Great Western Steak and Hoagie

Great Western Steak and Hoagie Company, Venice. June 2013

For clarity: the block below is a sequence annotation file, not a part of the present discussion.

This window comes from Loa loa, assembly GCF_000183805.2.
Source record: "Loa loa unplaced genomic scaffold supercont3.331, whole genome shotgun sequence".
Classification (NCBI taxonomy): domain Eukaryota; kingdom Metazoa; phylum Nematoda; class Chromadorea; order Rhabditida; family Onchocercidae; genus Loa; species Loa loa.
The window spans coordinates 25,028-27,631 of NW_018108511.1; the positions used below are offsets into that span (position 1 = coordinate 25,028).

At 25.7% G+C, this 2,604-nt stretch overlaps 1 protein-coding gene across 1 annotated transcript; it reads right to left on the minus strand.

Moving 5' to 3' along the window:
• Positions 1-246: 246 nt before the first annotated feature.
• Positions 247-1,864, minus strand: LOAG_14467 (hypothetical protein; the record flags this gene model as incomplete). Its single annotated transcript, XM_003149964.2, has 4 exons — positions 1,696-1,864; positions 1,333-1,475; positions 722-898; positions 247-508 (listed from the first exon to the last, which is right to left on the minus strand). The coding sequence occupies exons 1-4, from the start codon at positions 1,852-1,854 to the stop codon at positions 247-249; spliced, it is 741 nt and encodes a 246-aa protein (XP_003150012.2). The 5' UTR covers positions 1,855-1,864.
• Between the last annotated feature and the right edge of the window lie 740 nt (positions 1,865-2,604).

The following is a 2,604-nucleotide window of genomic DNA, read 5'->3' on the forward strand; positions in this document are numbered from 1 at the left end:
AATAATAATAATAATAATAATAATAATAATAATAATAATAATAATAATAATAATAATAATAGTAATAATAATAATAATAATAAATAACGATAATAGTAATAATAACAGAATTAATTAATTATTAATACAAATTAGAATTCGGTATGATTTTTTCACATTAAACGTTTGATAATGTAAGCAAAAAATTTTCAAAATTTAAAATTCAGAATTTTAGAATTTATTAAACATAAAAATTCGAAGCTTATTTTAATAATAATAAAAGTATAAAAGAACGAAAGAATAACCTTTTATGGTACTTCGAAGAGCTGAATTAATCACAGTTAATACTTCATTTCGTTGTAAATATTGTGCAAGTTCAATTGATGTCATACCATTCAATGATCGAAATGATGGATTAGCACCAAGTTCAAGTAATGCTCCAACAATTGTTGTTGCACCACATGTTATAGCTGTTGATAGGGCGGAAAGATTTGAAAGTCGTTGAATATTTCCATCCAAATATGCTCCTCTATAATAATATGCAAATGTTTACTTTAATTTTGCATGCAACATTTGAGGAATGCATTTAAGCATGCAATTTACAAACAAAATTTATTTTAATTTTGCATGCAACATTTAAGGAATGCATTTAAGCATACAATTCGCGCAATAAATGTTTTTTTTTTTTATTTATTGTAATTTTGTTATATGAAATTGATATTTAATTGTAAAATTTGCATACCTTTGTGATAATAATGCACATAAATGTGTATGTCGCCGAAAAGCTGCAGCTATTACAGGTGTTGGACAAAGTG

The Great Western Steak and Hoagie Company is a little stand on the corner of Lincoln and Superba in Venice. It has been there for more than 40 years serving up a Los Angeles version of Philadelphia’s legendary sandwich. Housed in a former Tail O’ the Pup façade with the hot dog ends removed, it resembles a giant hoagie bun. The original brown “bun” has been painted recently, sea blue with scenes of Venice beach life, and is barely recognizable. It has changed hands many times over the years but the food has remained remarkably consistent. They still cook the thinly shaved meat on the same flat grill, flanked by heaps of onions, mushrooms and peppers and topped with a slice of melting cheese. The whole hot mess is scooped into a long doughy roll and splashed with a ladle of “pizza sauce” before being wrapped in paper, slipped into a brown bag and handed over the formica counter. The array of gallon jars of pickled cherry and hot sport peppers on the counter has been expanded to include Giardiniera (pickled vegetables), fluorescent green dill pickle slices, and fresh grilled serrano peppers. I don’t eat there any more, but enjoyed many of the steaming sandwiches in years past when I lived around the corner. Venice Arts, where I teach photography is just up the street and I pass by the GWSHC occasionally on my way from parking my car nearby. I peered in one day for nostalgia’s sake and discovered what may be the most rudimentary and least glamorous waiting area in the entire Waiting Room Project.